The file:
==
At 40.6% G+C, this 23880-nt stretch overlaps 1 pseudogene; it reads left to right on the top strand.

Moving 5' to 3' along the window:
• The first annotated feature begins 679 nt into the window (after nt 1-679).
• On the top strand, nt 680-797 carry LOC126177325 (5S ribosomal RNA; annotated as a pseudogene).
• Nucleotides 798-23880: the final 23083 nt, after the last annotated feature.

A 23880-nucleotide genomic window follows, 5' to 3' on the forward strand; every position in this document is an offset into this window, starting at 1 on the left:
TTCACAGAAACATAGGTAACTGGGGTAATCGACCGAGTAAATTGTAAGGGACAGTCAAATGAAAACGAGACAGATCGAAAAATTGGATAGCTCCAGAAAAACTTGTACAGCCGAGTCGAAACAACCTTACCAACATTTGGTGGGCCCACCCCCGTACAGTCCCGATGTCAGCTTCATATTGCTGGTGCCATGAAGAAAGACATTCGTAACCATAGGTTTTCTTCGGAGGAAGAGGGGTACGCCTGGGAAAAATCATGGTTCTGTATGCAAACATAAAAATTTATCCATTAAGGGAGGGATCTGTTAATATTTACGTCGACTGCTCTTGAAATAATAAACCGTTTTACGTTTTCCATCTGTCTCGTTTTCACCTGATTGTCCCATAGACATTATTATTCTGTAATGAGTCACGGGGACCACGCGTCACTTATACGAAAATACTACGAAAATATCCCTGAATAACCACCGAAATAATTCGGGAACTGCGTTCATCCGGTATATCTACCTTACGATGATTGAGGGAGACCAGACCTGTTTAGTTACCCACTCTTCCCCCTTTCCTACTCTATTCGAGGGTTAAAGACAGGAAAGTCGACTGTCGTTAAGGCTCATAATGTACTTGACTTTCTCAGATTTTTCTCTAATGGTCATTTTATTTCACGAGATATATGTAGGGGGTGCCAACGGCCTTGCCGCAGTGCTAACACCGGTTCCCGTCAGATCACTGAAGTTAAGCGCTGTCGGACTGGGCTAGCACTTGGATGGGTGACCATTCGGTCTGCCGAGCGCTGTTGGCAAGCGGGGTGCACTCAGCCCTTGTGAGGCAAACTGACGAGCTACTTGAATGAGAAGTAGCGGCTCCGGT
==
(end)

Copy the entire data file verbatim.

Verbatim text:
At 40.6% G+C, this 23880-nt stretch overlaps 1 pseudogene; it reads left to right on the top strand.

Moving 5' to 3' along the window:
• The first annotated feature begins 679 nt into the window (after nt 1-679).
• On the top strand, nt 680-797 carry LOC126177325 (5S ribosomal RNA; annotated as a pseudogene).
• Nucleotides 798-23880: the final 23083 nt, after the last annotated feature.

A 23880-nucleotide genomic window follows, 5' to 3' on the forward strand; every position in this document is an offset into this window, starting at 1 on the left:
TTCACAGAAACATAGGTAACTGGGGTAATCGACCGAGTAAATTGTAAGGGACAGTCAAATGAAAACGAGACAGATCGAAAAATTGGATAGCTCCAGAAAAACTTGTACAGCCGAGTCGAAACAACCTTACCAACATTTGGTGGGCCCACCCCCGTACAGTCCCGATGTCAGCTTCATATTGCTGGTGCCATGAAGAAAGACATTCGTAACCATAGGTTTTCTTCGGAGGAAGAGGGGTACGCCTGGGAAAAATCATGGTTCTGTATGCAAACATAAAAATTTATCCATTAAGGGAGGGATCTGTTAATATTTACGTCGACTGCTCTTGAAATAATAAACCGTTTTACGTTTTCCATCTGTCTCGTTTTCACCTGATTGTCCCATAGACATTATTATTCTGTAATGAGTCACGGGGACCACGCGTCACTTATACGAAAATACTACGAAAATATCCCTGAATAACCACCGAAATAATTCGGGAACTGCGTTCATCCGGTATATCTACCTTACGATGATTGAGGGAGACCAGACCTGTTTAGTTACCCACTCTTCCCCCTTTCCTACTCTATTCGAGGGTTAAAGACAGGAAAGTCGACTGTCGTTAAGGCTCATAATGTACTTGACTTTCTCAGATTTTTCTCTAATGGTCATTTTATTTCACGAGATATATGTAGGGGGTGCCAACGGCCTTGCCGCAGTGCTAACACCGGTTCCCGTCAGATCACTGAAGTTAAGCGCTGTCGGACTGGGCTAGCACTTGGATGGGTGACCATTCGGTCTGCCGAGCGCTGTTGGCAAGCGGGGTGCACTCAGCCCTTGTGAGGCAAACTGACGAGCTACTTGAATGAGAAGTAGCGGCTCCGGT